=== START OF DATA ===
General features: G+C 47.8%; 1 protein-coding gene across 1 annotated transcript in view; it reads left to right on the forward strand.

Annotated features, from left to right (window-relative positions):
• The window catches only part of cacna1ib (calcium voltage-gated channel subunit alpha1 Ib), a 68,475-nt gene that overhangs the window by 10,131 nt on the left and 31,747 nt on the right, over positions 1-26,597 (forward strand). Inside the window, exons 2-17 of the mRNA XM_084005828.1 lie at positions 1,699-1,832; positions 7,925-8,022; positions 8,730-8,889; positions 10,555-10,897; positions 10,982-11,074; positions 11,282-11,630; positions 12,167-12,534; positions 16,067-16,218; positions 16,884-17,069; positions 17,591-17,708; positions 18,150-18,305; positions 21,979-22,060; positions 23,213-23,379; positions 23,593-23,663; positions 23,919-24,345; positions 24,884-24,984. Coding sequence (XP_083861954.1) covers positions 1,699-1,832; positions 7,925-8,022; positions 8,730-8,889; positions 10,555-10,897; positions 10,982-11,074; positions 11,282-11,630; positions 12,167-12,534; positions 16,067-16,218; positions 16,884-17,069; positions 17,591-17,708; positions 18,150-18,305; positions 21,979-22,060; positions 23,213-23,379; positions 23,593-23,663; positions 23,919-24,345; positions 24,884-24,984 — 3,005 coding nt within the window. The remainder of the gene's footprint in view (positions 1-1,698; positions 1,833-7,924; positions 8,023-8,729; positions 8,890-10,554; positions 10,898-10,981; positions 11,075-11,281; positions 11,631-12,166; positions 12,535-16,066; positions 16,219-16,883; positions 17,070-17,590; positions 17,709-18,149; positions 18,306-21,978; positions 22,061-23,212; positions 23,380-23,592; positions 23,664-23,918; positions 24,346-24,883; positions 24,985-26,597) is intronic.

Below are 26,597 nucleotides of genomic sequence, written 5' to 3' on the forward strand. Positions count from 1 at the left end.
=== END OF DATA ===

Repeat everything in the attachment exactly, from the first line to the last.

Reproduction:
General features: G+C 47.8%; 1 protein-coding gene across 1 annotated transcript in view; it reads left to right on the forward strand.

Annotated features, from left to right (window-relative positions):
• The window catches only part of cacna1ib (calcium voltage-gated channel subunit alpha1 Ib), a 68,475-nt gene that overhangs the window by 10,131 nt on the left and 31,747 nt on the right, over positions 1-26,597 (forward strand). Inside the window, exons 2-17 of the mRNA XM_084005828.1 lie at positions 1,699-1,832; positions 7,925-8,022; positions 8,730-8,889; positions 10,555-10,897; positions 10,982-11,074; positions 11,282-11,630; positions 12,167-12,534; positions 16,067-16,218; positions 16,884-17,069; positions 17,591-17,708; positions 18,150-18,305; positions 21,979-22,060; positions 23,213-23,379; positions 23,593-23,663; positions 23,919-24,345; positions 24,884-24,984. Coding sequence (XP_083861954.1) covers positions 1,699-1,832; positions 7,925-8,022; positions 8,730-8,889; positions 10,555-10,897; positions 10,982-11,074; positions 11,282-11,630; positions 12,167-12,534; positions 16,067-16,218; positions 16,884-17,069; positions 17,591-17,708; positions 18,150-18,305; positions 21,979-22,060; positions 23,213-23,379; positions 23,593-23,663; positions 23,919-24,345; positions 24,884-24,984 — 3,005 coding nt within the window. The remainder of the gene's footprint in view (positions 1-1,698; positions 1,833-7,924; positions 8,023-8,729; positions 8,890-10,554; positions 10,898-10,981; positions 11,075-11,281; positions 11,631-12,166; positions 12,535-16,066; positions 16,219-16,883; positions 17,070-17,590; positions 17,709-18,149; positions 18,306-21,978; positions 22,061-23,212; positions 23,380-23,592; positions 23,664-23,918; positions 24,346-24,883; positions 24,985-26,597) is intronic.

Below are 26,597 nucleotides of genomic sequence, written 5' to 3' on the forward strand. Positions count from 1 at the left end.